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Tuesday, September 1, 2015

The Irony of Humor

Laughter has gotten Mark & I through much. We are both a tad twisted and laughing at our circumstances helps us to keep the tough stuff, light. If we let the pain and frustration take over, we drown in misery. Finding humor in life is our way of coping, but not everyone would agree with this. Many months ago, a man who I had known 12 plus years, a man I had welcomed into the most intimate parts of our family, failed me. He had been a rock for us, a person both Mark and I trusted and deeply respected. We have had many loses in this life with Teale, services for her are constant and ever changing. We've walked this road with specialist after specialist, many for only short periods of time and then they disappear from our world, leaving me to wonder if we made any impact on their lives? People come and go in all our lives, but possibly more so in the life of a child like Teale. From the very first moments we found out her "issues," Teale and our family has been surrounded by people who "knew more than we did." Specialist were brought into our world constantly. These people  often brought us hope but sometimes, they brought us to our knees, explaining sad realities about Teale and her future. The information we were thrown by these professionals (doctors, therapists, teachers, education administrators, behavior specialist, etc.) was often a mix of "what it is & what it may become." There are and have been so very many people welcomed into the very complicated folds of our family. We have shared our vulnerabilities with complete strangers, hoping for help in areas we struggle. Teale makes me think, not just a little, or once in awhile, but constantly. My mind barely ever lets go of how to improve on my care and in turn, improve Teale's quality of life. I am a Mother of two other children, who also flood my mind, but I can honestly say, they do not monopolize my thoughts the same way my middle child does.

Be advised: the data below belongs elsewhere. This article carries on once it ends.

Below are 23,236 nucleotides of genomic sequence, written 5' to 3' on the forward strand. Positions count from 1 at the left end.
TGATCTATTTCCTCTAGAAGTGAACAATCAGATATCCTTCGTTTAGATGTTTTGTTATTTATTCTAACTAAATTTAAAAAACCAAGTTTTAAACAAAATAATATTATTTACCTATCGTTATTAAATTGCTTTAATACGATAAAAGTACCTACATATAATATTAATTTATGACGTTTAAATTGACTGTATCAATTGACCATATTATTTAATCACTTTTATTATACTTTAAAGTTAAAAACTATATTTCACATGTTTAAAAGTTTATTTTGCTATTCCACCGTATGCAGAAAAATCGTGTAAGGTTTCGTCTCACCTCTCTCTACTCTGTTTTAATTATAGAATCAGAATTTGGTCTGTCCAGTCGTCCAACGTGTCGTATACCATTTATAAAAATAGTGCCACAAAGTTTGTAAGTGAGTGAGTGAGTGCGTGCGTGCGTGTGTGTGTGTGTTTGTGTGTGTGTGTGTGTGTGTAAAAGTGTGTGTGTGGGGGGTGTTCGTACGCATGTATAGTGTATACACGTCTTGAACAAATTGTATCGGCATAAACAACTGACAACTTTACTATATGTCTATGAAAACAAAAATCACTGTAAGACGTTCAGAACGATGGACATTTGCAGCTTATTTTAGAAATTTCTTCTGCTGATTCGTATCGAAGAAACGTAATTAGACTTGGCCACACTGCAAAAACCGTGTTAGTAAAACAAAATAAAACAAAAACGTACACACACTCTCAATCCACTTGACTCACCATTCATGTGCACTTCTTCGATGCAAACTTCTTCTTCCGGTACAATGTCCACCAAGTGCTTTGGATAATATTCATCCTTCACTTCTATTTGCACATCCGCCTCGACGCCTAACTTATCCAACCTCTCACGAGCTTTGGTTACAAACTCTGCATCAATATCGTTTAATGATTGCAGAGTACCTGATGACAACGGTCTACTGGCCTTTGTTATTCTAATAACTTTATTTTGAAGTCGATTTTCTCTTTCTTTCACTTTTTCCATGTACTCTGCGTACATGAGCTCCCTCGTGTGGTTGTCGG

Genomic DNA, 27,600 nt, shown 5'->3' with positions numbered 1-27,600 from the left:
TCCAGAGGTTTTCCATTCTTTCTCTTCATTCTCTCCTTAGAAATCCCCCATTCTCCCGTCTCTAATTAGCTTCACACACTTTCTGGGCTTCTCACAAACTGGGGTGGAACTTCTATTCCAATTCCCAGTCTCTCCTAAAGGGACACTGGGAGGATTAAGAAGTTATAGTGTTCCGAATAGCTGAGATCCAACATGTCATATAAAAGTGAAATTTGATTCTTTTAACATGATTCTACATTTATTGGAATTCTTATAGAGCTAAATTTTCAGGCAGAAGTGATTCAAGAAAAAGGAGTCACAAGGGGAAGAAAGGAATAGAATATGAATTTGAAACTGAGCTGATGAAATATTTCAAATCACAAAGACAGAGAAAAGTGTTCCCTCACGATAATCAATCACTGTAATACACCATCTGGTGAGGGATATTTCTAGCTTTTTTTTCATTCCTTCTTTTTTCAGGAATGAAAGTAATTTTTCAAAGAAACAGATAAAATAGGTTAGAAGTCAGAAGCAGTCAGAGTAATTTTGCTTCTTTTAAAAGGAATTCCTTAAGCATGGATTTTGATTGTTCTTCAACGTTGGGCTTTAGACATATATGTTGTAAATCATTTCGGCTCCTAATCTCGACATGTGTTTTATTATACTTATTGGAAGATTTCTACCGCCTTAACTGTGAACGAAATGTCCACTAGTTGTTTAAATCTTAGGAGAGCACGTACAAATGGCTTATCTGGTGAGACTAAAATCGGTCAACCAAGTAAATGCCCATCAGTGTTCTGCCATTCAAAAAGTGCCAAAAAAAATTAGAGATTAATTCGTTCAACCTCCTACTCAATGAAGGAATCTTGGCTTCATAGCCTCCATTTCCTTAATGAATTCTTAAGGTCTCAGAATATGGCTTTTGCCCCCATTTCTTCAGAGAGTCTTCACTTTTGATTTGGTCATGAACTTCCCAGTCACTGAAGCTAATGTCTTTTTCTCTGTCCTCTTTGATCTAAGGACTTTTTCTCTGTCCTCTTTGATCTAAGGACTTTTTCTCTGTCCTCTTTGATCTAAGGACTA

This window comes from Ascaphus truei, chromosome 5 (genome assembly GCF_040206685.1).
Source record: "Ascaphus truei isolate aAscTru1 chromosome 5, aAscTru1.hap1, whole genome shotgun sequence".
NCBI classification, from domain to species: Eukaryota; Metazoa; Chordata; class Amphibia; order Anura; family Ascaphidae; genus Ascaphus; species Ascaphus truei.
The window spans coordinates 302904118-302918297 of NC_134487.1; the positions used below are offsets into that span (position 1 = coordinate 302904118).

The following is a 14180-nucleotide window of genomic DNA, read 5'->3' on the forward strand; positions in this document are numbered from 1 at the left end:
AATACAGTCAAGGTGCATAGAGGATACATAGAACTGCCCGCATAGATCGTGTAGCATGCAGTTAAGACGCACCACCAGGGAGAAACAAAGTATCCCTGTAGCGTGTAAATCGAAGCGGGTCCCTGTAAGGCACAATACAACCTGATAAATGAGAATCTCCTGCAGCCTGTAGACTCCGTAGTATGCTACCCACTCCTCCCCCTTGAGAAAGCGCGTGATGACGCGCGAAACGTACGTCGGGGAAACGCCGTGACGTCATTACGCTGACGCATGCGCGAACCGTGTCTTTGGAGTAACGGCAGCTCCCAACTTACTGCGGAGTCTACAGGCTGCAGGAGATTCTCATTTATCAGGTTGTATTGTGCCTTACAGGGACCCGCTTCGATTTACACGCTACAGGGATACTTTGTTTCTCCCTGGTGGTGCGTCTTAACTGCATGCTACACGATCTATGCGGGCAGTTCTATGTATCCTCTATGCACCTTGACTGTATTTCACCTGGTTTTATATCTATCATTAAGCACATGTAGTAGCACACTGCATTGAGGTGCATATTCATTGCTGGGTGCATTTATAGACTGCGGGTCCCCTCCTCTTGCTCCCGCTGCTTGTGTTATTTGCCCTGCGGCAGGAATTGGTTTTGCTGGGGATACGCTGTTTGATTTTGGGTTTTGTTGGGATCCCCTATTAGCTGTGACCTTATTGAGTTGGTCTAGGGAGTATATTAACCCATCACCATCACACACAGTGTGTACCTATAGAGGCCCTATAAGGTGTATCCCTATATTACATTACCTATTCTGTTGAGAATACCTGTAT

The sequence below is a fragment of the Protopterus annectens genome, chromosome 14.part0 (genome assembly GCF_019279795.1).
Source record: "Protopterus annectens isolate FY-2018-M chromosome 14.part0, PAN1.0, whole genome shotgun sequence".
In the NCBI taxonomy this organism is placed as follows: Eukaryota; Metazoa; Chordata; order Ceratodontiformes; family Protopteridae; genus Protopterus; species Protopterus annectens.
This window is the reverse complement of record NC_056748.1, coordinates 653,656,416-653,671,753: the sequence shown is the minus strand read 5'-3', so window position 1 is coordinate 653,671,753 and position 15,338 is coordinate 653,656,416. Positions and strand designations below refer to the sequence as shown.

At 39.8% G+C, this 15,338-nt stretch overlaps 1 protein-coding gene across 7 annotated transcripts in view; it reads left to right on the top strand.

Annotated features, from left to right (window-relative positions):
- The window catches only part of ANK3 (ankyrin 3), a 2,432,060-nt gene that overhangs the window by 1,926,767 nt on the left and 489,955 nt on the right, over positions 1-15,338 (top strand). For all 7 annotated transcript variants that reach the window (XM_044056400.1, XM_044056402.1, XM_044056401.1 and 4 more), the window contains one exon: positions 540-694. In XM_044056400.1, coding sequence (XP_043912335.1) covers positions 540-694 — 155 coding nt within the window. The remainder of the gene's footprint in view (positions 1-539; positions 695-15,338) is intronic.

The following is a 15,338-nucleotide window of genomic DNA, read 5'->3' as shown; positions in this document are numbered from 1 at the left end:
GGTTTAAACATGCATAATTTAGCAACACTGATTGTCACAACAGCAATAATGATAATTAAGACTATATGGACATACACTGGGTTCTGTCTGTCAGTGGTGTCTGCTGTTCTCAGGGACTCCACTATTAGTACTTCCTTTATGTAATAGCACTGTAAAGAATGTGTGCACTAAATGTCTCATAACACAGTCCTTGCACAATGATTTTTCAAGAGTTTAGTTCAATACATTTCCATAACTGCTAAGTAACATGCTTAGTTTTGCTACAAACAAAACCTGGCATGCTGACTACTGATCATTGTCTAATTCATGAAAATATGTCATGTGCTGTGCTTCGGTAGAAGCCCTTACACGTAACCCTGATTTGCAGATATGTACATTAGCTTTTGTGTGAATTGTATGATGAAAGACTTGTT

So back to the professional who brought such pain. He was part of our lives much longer and much more intimately than any other professional besides our pediatrician. He was a trusted part of our team of support. I'm not sure I'll ever truly know what went wrong that day or why, but a regular appointment became a game changer that would have ever lasting effects on my family. Humor seemed to be what set the disagreement in motion. Humor, the very essence of how Mark and I cope was being questioned like we had performed some heinous act. Mental illness is a very difficult field of study. It is often very subjective, making the doctors in the field very powerful. Their opinions are but, in my opinion, just that, their opinions. If a family is thriving, judging how they thrive, is uncalled for. Mark and I are doing just that, we are thriving. Amongst the bad we have managed to keep a loving home, a strong marriage, friendships and even our own personal interests. Our two other children are also thriving, sure there are many sacrifices we all make, but to criticize how we cope, after years of knowing us, it was horrid how harsh he was. I'm not going into details and if you ask the name, I probably won't share. Many of the people who are close to us know the whole story. I can't hate him, he really was there for us for many years, but something "snapped" that day and our team was divided. A person I trusted was suddenly attacking my husband and myself. So as I calmly stood up and told him I was leaving, "because he wasn't himself," I won't deny, my heart broke a bit. I was walking out of his office, but I also knew I was walking out of his life. Humor was at the core of it, humor was being questioned, like Mark and were very mentally ill for being able to find the the good and the humor in our very complicated family. I'm still confused by that day. But since then, there have been many changes for the good. My walking away, may be the reason God put me through that pain, maybe it was part of a bigger plan? Maybe change was needed to complete it? Another loss in the professional world, but I refuse to view it as a loss. It was a relationship that served it's purpose and then suddenly, it no longer did.
I learned much from the experience, but probably the biggest things I learned are; how powerful I am, how strong we are and how little all those professionals really know.  Mark and I are the only ones who truly matter. We are the glue that holds the family together...

Sunday, August 30, 2015

Strong Willed